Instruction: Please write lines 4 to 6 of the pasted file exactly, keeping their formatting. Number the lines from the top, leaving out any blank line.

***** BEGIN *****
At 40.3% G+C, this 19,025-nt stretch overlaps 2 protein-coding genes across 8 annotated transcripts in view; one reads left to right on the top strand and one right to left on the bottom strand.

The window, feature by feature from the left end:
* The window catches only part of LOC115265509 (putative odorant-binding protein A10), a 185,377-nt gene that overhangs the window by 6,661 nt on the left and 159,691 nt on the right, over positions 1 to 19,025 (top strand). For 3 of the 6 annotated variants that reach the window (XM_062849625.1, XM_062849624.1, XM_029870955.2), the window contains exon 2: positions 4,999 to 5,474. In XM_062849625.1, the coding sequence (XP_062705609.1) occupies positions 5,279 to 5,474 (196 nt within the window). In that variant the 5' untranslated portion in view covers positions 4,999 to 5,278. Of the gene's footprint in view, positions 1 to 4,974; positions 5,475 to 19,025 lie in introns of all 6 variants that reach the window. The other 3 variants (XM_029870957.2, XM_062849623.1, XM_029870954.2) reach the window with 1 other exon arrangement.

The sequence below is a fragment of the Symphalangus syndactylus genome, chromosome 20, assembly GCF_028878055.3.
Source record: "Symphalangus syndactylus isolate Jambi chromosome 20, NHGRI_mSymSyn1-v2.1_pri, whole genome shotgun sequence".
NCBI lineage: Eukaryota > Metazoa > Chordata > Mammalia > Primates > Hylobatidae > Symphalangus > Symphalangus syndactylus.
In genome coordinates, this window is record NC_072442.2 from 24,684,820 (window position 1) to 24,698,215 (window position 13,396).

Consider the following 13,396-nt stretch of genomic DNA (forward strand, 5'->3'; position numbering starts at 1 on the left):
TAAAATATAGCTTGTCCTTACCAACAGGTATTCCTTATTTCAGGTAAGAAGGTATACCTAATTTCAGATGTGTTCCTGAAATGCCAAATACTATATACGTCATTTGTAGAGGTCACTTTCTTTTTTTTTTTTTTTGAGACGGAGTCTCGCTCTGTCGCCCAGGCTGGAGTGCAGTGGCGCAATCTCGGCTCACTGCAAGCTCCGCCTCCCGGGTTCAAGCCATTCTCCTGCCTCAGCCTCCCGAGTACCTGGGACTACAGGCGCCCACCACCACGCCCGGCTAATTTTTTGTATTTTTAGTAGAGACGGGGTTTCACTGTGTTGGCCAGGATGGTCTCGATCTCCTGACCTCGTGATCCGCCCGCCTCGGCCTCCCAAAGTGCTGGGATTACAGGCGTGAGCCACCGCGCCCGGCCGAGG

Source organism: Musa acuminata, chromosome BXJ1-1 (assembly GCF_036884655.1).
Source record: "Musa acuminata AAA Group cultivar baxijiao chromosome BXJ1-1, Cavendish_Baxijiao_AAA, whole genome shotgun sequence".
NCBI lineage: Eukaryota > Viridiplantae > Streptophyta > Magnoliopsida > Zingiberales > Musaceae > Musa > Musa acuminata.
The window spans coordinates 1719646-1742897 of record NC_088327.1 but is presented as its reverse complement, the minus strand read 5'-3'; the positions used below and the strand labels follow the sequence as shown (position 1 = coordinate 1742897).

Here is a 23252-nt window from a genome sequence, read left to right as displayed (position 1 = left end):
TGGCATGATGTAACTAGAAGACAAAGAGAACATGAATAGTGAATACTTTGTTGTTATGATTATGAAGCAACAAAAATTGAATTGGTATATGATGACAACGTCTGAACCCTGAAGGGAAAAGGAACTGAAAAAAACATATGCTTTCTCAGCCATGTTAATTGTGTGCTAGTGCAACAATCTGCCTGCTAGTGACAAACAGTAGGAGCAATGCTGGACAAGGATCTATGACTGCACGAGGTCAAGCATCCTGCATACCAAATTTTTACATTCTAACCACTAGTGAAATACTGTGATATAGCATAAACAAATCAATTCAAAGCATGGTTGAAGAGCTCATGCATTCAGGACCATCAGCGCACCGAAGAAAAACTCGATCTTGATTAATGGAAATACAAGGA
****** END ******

The sequence below is a fragment of the Symphalangus syndactylus genome, chromosome 20, assembly GCF_028878055.3.
Source record: "Symphalangus syndactylus isolate Jambi chromosome 20, NHGRI_mSymSyn1-v2.1_pri, whole genome shotgun sequence".
NCBI lineage: Eukaryota > Metazoa > Chordata > Mammalia > Primates > Hylobatidae > Symphalangus > Symphalangus syndactylus.